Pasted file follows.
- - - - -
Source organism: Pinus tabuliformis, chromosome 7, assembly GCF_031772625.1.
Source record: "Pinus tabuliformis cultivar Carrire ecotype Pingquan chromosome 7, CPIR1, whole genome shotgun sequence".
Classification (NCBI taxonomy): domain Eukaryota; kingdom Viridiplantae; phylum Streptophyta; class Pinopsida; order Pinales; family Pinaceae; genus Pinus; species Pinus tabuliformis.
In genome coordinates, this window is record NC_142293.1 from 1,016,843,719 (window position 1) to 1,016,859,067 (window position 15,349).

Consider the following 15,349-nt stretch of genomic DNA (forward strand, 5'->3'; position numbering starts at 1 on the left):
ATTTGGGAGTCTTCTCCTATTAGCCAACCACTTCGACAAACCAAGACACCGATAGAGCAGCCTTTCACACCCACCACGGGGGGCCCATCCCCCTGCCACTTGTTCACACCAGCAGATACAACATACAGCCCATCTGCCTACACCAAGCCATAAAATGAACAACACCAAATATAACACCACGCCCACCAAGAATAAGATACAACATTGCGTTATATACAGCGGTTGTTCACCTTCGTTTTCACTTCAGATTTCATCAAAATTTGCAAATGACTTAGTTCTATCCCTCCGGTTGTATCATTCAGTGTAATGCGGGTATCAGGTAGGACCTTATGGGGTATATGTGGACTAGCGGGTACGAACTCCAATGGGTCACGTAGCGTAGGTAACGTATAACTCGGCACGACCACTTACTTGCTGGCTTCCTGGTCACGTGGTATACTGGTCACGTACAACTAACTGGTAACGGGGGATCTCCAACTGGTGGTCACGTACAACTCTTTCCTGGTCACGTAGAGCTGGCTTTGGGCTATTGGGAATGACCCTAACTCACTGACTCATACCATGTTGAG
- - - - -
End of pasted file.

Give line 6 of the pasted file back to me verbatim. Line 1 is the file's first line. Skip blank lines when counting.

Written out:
ATTTGGGAGTCTTCTCCTATTAGCCAACCACTTCGACAAACCAAGACACCGATAGAGCAGCCTTTCACACCCACCACGGGGGGCCCATCCCCCTGCCACTTGTTCACACCAGCAGATACAACATACAGCCCATCTGCCTACACCAAGCCATAAAATGAACAACACCAAATATAACACCACGCCCACCAAGAATAAGATACAACATTGCGTTATATACAGCGGTTGTTCACCTTCGTTTTCACTTCAGATTTCATCAAAATTTGCAAATGACTTAGTTCTATCCCTCCGGTTGTATCATTCAGTGTAATGCGGGTATCAGGTAGGACCTTATGGGGTATATGTGGACTAGCGGGTACGAACTCCAATGGGTCACGTAGCGTAGGTAACGTATAACTCGGCACGACCACTTACTTGCTGGCTTCCTGGTCACGTGGTATACTGGTCACGTACAACTAACTGGTAACGGGGGATCTCCAACTGGTGGTCACGTACAACTCTTTCCTGGTCACGTAGAGCTGGCTTTGGGCTATTGGGAATGACCCTAACTCACTGACTCATACCATGTTGAG